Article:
SEATTLEITES WALK FOR WHITE CANE DAY

SEATTLEITES WALK FOR WHITE CANE DAY

On Saturday, Oct. 15, nearly a hundred people who are blind and visually impaired and their families and friends gathered in Seattle to celebrate White Cane Day with a one-mile walk.

The White Cane Day Walk 2022, which began at the south base of the Seattle Space Needle and ended at the Washington Talking Book & Braille Library (WTBBL), was a celebration for people who are blind and visually impaired, many of whom use a “white cane.” White canes not only help drivers and other pedestrians see them, they also enable users to avoid obstacles, find steps and curbs, and much more.

Through the years the white cane has become a symbol of independence that empowers the blind and visually impaired to explore their environment. White Cane Day, which is observed around the world, celebrates this empowerment.

White Cane Day Walk participants meet at the Space Needle in Seattle (Photo: John Pai)
White Cane Day Walk participants walking the streets of Seattle (Photo: John Pai)

At the end of the walk, WTBBL hosted a reception for participants and library patrons that included vendors providing information and services such as cane repair, wayfinding apps, human guides, and more. Vendors included the Washington State Department of Services for the Blind, DeafBlind Service Center, Lighthouse for the Blind, National Federation of the Blind, and Washington Council of the Blind.

In addition, You Cane Give sponsored a cane drive for people who wished to donate their old, gently used canes for people in need.

White Cane Day Walk participants end the walk at Washington Talking Book & Braille Library (Photo: John Pai)

“White Cane Day is a unique opportunity for us to shine a light on the independence and freedom white canes give to people who are blind or visually impaired,” said Danielle Miller, WTBBL Director. “WTBBL is grateful to have participated in the White Cane Day Walk and hosted the reception, as libraries are places that empower people and engage communities.”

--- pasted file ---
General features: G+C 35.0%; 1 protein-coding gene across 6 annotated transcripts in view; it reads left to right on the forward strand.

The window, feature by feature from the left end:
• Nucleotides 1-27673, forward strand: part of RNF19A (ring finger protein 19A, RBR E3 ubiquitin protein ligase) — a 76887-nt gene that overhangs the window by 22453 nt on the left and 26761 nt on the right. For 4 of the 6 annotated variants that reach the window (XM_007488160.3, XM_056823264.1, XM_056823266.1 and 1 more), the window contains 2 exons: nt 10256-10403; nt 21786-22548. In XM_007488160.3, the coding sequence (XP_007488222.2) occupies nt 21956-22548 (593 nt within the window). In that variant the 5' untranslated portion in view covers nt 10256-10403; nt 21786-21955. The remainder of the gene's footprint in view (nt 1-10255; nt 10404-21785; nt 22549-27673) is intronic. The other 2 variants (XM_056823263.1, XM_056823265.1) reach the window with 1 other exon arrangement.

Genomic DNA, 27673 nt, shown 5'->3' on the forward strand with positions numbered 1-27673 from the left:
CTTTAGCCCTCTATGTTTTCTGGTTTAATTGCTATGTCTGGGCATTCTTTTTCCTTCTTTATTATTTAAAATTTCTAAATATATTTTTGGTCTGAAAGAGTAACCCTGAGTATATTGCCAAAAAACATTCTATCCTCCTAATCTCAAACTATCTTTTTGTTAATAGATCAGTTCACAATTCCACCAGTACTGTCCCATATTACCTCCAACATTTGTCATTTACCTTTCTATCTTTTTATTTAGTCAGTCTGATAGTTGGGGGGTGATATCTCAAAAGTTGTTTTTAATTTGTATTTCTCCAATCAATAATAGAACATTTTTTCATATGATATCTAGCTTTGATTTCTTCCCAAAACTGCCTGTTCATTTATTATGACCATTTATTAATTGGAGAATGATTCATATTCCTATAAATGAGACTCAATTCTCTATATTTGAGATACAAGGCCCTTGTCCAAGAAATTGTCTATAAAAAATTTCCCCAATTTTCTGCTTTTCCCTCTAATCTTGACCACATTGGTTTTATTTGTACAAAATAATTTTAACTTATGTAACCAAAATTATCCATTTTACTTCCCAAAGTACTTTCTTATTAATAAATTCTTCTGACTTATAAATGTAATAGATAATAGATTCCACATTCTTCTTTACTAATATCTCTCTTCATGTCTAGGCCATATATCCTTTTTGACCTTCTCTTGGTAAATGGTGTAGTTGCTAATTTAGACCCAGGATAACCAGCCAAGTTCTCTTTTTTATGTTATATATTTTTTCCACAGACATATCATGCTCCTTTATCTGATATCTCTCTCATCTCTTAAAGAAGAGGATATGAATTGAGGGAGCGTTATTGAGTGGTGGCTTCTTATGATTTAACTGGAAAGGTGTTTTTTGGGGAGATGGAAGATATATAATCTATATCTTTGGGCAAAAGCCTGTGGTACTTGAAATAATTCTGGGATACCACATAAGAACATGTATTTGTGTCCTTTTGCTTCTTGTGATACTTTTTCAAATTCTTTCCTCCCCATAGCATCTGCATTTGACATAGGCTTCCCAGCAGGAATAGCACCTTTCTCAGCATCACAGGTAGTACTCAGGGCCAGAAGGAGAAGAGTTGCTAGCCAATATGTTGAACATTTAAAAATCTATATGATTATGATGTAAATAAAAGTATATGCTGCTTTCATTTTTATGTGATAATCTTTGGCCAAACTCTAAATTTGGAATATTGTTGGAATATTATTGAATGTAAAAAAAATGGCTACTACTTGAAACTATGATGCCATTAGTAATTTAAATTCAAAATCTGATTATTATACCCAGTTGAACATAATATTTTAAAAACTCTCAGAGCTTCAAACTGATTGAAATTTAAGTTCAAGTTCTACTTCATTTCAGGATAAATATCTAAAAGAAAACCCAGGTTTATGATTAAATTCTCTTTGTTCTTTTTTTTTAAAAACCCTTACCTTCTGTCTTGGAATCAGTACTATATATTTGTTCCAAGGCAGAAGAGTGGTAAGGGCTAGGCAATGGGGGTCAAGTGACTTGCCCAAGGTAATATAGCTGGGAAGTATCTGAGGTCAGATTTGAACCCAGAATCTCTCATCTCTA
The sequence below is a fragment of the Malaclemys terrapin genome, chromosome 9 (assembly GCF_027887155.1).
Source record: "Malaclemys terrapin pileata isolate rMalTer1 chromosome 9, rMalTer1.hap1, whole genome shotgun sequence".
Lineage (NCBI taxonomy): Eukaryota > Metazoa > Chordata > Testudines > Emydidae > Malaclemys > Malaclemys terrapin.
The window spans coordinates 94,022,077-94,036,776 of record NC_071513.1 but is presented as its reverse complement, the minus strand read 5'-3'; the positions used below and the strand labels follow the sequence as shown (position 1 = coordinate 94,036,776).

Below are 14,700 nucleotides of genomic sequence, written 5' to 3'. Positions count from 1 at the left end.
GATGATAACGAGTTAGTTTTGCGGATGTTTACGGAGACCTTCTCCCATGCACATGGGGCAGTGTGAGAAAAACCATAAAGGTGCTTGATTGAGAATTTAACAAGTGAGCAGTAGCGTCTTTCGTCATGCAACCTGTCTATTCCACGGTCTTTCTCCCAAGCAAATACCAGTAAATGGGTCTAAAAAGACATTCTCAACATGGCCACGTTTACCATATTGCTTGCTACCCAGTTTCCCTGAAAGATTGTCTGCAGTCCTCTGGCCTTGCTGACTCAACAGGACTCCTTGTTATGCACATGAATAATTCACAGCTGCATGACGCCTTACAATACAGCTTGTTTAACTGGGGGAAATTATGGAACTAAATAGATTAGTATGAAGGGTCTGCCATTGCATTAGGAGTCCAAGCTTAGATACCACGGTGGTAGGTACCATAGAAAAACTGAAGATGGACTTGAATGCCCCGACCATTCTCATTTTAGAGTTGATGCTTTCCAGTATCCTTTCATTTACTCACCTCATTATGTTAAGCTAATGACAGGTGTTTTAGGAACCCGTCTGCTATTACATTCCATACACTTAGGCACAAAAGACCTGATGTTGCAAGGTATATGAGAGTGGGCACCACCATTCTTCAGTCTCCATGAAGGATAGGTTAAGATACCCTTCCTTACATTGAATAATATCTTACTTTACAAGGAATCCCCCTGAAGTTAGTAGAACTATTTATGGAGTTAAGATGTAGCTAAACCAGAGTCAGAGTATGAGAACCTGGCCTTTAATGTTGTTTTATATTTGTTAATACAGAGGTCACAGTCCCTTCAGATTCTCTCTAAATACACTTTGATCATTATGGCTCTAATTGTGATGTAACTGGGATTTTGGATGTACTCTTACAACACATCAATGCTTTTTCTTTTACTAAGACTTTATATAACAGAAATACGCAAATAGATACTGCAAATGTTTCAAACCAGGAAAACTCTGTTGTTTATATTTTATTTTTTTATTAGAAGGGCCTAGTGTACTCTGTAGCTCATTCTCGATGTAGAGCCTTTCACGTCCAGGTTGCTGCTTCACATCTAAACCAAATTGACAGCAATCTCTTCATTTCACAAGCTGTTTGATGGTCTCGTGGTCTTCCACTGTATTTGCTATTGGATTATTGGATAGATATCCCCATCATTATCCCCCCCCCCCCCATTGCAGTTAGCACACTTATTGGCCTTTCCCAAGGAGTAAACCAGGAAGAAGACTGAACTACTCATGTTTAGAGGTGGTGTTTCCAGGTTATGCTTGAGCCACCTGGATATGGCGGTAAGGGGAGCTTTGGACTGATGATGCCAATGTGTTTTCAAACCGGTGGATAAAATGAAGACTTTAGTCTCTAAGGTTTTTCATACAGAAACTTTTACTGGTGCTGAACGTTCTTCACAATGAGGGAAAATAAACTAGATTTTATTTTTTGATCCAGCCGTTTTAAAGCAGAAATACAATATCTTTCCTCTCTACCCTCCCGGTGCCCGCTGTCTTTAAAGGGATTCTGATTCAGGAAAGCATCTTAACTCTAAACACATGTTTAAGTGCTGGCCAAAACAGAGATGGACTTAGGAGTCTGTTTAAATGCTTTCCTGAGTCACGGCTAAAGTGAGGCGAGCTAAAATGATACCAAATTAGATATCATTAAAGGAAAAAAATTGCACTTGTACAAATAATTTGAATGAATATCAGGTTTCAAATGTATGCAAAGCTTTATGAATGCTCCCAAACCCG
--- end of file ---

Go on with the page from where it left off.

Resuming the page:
“White Cane Day offers the blindness community a chance to get together and have fun,” said Alice Klein, Health and Wellness Instructor, Washington State Department of Services for the Blind. “It’s not every day you see a large group of cane users walking down the street. It is my hope that seeing so many cane users will inspire the public to explore their perceptions of what blind people can accomplish.”

WTBBL Director Danielle Miller (left) and Alice Klein, Health and Wellness Instructor, Washington State Department of Services for the Blind (Photo: John Pai)

What is White Cane Day?

In 1964 a joint resolution of Congress, HR 753, was signed into law authorizing the President of the United States to proclaim Oct. 15 of each year as “White Cane Safety Day.” President Lyndon B. Johnson signed the first White Cane Safety Day proclamation within hours of the joint resolution’s passage. Through the years the focus of White Cane Safety Day has shifted toward greater independence and equality. In 2011, White Cane Day was also named Blind Americans Equality Day by President Barack Obama.

How white canes work

People who are blind or visually impaired use their senses of hearing and touch to explore and understand the world around them. The white cane enables people to avoid obstacles, find steps and curbs, locate and step over cracks or uneven places in the sidewalk, find doorways, get into cars and buses, and more.

WTBBL Patrons Dan and Dave Ortner with their white canes (Photo: John Pai)

What to do when you see someone using a white cane

When you see blind people using a white cane, remember that the cane is their tool to safely and independently navigate their environment. There is no need to shout warnings or try to physically steer them so their cane won’t bump into things. Remember that they are using their cane to explore what is around them. If they need any help or direction, they will ask.

Washington Talking Book & Braille Library (Photo courtesy of WTBBL)

About the Washington Talking Book & Braille Library

The Washington Talking Book & Braille Library (WTBBL), one of 94 National Library Service for the Blind and Print Disabled-affiliated libraries nationwide, has been providing services for people unable to read standard print since 1931. Watch this video to learn more, or contact WTBBL at 800-542-0866 or [email protected]. WTBBL is a program of Washington State Library, a division of the Office of the Secretary of State.

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